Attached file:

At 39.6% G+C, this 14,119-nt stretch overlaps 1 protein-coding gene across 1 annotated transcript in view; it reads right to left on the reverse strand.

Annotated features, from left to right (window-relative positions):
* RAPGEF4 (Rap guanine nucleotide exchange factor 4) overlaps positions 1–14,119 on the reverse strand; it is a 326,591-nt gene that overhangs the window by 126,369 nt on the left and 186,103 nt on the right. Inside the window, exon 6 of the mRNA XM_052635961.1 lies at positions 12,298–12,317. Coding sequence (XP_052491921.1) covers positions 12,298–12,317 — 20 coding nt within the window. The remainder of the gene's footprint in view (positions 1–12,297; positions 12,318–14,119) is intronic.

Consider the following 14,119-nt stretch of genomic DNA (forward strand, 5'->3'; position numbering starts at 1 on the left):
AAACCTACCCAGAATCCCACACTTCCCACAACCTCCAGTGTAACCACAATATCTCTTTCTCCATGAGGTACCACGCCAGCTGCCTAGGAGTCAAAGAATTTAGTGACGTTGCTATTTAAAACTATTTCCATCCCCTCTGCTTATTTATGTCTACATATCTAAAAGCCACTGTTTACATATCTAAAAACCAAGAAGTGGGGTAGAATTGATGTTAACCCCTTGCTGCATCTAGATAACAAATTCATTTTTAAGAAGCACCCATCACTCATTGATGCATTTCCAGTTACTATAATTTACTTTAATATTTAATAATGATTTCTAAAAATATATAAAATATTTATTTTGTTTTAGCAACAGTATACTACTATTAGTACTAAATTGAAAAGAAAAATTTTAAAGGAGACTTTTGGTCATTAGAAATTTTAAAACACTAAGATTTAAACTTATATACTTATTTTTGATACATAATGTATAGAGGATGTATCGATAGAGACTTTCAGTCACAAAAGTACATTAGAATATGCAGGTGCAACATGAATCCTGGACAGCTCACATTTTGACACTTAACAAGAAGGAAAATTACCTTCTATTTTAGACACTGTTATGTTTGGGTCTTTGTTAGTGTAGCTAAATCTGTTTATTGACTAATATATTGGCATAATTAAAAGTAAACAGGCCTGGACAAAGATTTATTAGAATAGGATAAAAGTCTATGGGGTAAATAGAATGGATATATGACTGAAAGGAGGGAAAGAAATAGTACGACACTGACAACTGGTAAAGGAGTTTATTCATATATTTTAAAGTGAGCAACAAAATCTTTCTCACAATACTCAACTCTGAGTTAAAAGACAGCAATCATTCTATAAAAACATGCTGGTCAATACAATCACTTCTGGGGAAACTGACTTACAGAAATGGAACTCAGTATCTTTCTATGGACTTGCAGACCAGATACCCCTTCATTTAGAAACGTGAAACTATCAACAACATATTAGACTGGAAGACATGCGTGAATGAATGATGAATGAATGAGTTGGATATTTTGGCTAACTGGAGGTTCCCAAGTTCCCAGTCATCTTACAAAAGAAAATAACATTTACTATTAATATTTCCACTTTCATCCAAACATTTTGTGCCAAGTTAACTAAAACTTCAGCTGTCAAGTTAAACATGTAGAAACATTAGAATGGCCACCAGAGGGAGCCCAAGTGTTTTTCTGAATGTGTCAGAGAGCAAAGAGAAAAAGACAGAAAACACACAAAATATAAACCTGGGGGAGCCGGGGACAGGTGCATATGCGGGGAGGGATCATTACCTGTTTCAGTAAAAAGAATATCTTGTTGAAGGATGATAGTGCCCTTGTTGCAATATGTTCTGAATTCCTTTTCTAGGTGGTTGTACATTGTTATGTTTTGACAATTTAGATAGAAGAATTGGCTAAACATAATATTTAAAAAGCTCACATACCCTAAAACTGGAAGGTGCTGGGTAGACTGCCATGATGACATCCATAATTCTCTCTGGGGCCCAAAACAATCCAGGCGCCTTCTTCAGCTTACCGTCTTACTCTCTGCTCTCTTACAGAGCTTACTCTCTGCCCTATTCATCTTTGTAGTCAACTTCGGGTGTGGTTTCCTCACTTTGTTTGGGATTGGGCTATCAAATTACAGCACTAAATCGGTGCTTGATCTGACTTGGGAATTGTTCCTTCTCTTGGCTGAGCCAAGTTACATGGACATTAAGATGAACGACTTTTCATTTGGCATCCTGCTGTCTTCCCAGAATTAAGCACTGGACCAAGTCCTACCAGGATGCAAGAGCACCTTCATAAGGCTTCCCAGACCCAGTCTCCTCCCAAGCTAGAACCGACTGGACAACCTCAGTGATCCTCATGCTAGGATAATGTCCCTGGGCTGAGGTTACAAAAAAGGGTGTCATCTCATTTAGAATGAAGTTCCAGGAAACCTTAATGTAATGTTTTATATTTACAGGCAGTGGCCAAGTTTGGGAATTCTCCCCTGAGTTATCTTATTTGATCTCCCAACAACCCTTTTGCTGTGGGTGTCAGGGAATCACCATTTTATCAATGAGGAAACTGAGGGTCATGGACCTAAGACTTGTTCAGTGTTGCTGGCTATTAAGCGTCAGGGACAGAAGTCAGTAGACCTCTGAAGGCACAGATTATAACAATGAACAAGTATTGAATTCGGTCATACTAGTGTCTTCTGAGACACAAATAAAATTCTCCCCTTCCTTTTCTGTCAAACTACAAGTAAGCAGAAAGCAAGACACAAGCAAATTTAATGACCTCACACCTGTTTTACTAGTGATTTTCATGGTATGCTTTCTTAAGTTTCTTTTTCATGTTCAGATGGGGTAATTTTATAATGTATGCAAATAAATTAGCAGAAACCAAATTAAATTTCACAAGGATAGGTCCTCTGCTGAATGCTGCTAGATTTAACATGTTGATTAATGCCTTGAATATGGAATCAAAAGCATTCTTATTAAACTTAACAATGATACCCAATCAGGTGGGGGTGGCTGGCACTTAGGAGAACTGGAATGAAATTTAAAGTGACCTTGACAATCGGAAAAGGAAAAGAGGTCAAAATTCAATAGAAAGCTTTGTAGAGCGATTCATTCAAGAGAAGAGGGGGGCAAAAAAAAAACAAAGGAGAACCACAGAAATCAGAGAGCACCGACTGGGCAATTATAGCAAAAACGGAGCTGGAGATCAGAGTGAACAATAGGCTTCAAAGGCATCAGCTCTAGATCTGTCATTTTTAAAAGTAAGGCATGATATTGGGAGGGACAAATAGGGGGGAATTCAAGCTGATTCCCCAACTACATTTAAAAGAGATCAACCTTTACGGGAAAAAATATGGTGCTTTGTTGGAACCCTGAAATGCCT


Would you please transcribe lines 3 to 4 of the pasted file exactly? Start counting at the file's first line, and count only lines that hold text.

* RAPGEF4 (Rap guanine nucleotide exchange factor 4) overlaps positions 1–14,119 on the reverse strand; it is a 326,591-nt gene that overhangs the window by 126,369 nt on the left and 186,103 nt on the right. Inside the window, exon 6 of the mRNA XM_052635961.1 lies at positions 12,298–12,317. Coding sequence (XP_052491921.1) covers positions 12,298–12,317 — 20 coding nt within the window. The remainder of the gene's footprint in view (positions 1–12,297; positions 12,318–14,119) is intronic.

Consider the following 14,119-nt stretch of genomic DNA (forward strand, 5'->3'; position numbering starts at 1 on the left):